While easiest to use the `beeline` package and existing wrappers to do most of the legwork for you, here is the general flow of interaction with traces.

- start of the request

When a request starts or program execution begins, create a trace with `NewTrace`. If the program is downstream of something that is also traced, capture the serialized trace headers and pass them in to the trace creation to connect the two. The `NewTrace` function puts the trace and root span in the context for you.

- during work

As your program flows the most common pattern will be to start a span at the beginning of a function and then immediately defer sending that span.

func myFunc(ctx context.Context) {
    ctx, span := beeline.StartSpan(ctx)                          // use the beeline if you can
    // parentSpan := trace.GetSpanFromContext(ctx).CreateChild() // or do it manually
    // not shown here - if you do it manually, check for nil to avoid panic
    defer span.Send()
    span.AddField("app.fancy_feast_flavor", "paté")

- wrapping up

When each span finishes and gets sent, it also sends any synchronous children. Any synchronous spans that were unsent when their parent finished will get sent by the parent and will have an additional field (`meta.sent_by_parent`) added to indicate that they were unsent. Sending unsent spans is likely indicative of either an opportunity to use an async span or a bug in the program where a span accidentally does not get sent.



This section is empty.


View Source
var (
	ErrTraceNotFoundInContext = errors.New("beeline trace not found in source context")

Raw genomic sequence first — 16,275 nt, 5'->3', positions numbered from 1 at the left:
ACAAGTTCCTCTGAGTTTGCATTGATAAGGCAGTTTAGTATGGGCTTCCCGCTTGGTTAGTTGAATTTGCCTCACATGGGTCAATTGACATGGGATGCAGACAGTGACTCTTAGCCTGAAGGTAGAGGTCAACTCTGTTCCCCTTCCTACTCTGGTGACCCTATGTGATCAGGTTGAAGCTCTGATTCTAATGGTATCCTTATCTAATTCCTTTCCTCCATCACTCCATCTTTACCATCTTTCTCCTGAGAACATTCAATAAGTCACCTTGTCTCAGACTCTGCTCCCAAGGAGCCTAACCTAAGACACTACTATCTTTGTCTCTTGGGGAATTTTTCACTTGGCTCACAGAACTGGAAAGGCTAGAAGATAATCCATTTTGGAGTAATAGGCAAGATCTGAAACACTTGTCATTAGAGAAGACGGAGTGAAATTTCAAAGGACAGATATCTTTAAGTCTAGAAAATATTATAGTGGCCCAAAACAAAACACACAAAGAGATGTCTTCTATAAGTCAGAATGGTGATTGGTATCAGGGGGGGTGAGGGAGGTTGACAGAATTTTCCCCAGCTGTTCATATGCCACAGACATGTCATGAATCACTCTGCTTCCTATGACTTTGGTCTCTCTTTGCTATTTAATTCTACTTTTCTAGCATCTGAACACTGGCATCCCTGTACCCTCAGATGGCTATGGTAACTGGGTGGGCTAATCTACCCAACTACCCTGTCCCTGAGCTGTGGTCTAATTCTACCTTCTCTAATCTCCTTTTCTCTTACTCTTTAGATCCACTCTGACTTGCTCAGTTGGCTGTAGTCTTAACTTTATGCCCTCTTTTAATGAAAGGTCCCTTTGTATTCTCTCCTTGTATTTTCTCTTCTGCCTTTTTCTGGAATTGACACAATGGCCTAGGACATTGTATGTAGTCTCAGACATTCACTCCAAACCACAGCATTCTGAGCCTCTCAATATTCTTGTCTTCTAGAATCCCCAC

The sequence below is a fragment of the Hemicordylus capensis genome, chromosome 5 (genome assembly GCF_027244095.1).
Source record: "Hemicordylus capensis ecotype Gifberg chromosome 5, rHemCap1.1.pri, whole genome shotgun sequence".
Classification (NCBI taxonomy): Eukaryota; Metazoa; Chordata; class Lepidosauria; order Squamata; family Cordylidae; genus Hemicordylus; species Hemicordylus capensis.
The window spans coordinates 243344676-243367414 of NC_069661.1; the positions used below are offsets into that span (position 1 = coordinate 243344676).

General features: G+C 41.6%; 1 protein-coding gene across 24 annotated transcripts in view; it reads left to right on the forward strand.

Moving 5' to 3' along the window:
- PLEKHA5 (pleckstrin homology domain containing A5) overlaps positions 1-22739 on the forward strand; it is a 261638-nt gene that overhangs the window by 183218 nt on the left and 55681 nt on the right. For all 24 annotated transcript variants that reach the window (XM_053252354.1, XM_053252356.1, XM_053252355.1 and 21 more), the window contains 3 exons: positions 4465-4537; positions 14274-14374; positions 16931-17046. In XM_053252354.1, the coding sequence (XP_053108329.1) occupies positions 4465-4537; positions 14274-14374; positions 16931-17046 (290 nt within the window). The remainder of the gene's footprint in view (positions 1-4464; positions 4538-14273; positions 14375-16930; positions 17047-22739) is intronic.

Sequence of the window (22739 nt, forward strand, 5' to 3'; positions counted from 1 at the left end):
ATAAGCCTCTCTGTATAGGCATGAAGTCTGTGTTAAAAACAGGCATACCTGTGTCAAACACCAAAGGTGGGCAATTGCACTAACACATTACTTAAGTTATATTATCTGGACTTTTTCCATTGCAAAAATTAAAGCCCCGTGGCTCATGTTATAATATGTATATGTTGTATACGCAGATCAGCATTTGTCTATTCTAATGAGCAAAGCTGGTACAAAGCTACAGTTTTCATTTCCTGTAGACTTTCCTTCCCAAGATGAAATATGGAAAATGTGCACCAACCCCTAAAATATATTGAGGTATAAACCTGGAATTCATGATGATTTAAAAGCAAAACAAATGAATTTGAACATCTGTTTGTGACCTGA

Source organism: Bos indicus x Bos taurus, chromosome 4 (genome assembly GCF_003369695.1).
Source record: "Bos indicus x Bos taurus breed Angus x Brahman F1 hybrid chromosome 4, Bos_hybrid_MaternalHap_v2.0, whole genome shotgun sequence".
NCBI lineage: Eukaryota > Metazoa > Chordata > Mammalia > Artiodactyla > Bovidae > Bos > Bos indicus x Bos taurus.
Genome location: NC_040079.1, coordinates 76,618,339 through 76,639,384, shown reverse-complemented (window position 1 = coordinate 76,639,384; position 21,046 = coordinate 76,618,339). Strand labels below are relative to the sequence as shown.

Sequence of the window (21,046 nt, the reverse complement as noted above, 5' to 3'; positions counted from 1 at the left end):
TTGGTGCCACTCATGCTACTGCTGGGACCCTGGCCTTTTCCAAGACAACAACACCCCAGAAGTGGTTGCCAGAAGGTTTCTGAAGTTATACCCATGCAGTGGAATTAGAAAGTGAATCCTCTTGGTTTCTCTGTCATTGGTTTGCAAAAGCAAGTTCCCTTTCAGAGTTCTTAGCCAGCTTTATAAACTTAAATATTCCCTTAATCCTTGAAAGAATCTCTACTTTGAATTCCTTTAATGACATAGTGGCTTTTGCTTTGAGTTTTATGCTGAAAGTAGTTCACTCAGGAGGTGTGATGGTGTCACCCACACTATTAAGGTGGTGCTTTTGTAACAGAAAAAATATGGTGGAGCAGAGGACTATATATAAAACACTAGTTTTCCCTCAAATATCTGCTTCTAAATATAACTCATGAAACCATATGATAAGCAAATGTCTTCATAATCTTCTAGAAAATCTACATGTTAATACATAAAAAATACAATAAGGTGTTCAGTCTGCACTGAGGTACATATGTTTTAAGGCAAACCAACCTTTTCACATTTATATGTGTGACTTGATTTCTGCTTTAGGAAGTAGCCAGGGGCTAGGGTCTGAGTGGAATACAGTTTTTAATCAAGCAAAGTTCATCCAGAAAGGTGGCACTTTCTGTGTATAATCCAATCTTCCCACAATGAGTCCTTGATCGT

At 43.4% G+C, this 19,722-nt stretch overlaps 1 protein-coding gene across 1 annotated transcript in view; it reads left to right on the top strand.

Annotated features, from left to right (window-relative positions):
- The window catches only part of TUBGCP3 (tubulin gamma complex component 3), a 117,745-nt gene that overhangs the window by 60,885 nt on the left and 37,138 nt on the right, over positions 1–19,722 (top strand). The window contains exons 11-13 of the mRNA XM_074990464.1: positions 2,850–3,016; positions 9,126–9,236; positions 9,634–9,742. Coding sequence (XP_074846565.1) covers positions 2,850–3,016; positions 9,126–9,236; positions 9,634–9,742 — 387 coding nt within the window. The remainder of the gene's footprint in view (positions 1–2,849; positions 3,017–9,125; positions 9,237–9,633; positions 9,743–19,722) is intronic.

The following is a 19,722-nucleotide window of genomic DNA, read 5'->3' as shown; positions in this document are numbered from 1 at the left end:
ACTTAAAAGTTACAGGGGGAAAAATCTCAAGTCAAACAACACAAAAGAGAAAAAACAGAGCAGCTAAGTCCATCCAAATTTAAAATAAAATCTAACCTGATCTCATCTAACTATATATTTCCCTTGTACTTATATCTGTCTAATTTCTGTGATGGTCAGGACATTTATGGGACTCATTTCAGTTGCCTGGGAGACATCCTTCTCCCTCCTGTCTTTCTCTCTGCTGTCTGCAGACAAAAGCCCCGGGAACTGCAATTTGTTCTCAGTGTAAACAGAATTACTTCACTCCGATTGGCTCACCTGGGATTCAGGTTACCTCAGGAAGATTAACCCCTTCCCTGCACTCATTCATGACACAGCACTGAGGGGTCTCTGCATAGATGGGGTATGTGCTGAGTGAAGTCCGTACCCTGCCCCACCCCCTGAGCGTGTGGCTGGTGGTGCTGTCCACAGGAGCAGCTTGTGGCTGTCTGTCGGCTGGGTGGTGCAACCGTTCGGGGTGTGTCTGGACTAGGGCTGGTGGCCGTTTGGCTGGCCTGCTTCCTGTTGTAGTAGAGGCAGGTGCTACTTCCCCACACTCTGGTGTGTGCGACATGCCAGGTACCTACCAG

func CopyContext added in v0.3.6

func CopyContext(dest context.Context, src context.Context) (context.Context, error)

CopyContext takes a context that has a beeline trace and one that doesn't. It copies all the bits necessary to continue the trace from one to the other. This is useful if you need to break context to launch a goroutine that shouldn't be cancelled by the parent's cancellation context. It returns the newly populated context. If it can't find a trace in the source context, it returns the unchanged dest context with an error.

func PutSpanInContext

func PutSpanInContext(ctx context.Context, span *Span) context.Context

PutSpanInContext takes an existing context and a span and pushes the span into the context. It will replace any spans that already exist in the context. Spans put in context are retrieved using GetSpanFromContext.

func PutTraceInContext

func PutTraceInContext(ctx context.Context, trace *Trace) context.Context